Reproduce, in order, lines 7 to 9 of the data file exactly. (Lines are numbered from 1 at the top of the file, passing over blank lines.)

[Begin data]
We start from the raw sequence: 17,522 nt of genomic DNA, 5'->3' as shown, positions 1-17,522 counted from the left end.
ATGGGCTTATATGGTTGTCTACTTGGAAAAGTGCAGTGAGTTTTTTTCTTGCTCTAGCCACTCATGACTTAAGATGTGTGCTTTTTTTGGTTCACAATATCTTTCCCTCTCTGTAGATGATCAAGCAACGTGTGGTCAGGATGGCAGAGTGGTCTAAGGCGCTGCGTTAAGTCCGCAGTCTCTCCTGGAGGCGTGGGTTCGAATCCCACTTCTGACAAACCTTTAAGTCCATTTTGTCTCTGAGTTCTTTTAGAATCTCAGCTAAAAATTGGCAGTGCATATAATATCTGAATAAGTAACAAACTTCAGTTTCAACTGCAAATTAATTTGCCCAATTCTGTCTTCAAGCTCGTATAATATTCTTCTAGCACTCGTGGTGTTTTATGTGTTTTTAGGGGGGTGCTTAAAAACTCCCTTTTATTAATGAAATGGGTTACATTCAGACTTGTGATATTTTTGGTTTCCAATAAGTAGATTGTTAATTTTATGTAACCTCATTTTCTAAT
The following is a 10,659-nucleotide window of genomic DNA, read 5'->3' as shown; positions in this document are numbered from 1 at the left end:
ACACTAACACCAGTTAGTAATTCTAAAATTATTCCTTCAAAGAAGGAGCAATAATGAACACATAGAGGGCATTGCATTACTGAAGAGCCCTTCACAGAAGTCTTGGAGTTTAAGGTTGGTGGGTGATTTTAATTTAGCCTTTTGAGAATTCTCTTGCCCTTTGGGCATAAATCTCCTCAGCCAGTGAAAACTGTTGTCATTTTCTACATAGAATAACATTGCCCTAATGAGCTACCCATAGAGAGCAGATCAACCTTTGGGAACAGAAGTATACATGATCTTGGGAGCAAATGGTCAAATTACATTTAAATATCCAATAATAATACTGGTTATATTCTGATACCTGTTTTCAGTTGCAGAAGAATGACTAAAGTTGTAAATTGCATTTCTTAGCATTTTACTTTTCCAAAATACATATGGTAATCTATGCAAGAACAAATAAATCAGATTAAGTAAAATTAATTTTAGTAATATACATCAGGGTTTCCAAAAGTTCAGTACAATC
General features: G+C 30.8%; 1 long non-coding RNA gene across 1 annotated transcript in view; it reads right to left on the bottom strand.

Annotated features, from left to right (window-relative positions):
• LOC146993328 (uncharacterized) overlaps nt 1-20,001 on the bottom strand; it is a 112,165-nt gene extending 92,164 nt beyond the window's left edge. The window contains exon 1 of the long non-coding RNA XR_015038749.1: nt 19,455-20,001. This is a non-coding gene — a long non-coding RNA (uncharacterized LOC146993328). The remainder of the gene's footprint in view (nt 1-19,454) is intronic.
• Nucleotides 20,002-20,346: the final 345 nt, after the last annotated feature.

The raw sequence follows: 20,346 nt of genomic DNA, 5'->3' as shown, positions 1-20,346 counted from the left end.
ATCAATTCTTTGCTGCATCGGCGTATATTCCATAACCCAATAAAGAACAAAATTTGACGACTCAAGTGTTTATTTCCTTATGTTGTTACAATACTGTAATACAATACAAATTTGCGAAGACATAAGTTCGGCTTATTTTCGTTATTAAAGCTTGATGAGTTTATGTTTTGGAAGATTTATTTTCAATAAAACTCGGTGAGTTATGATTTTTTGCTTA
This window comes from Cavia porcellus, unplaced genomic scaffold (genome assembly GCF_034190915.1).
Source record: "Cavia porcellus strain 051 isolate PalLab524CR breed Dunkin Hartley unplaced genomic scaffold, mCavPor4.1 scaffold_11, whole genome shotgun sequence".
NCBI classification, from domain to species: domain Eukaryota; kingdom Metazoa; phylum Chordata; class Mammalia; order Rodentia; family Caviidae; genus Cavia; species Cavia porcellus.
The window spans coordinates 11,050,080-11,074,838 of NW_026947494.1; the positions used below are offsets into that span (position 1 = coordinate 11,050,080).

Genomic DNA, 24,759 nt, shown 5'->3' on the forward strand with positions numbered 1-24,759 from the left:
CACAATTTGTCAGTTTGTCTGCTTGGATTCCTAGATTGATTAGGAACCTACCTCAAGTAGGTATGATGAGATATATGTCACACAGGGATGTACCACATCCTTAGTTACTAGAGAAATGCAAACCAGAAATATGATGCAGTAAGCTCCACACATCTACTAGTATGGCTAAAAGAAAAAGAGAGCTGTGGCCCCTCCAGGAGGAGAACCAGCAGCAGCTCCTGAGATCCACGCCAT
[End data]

• LOC146993328 (uncharacterized) overlaps nt 1-20,001 on the bottom strand; it is a 112,165-nt gene extending 92,164 nt beyond the window's left edge. The window contains exon 1 of the long non-coding RNA XR_015038749.1: nt 19,455-20,001. This is a non-coding gene — a long non-coding RNA (uncharacterized LOC146993328). The remainder of the gene's footprint in view (nt 1-19,454) is intronic.
• Nucleotides 20,002-20,346: the final 345 nt, after the last annotated feature.

The raw sequence follows: 20,346 nt of genomic DNA, 5'->3' as shown, positions 1-20,346 counted from the left end.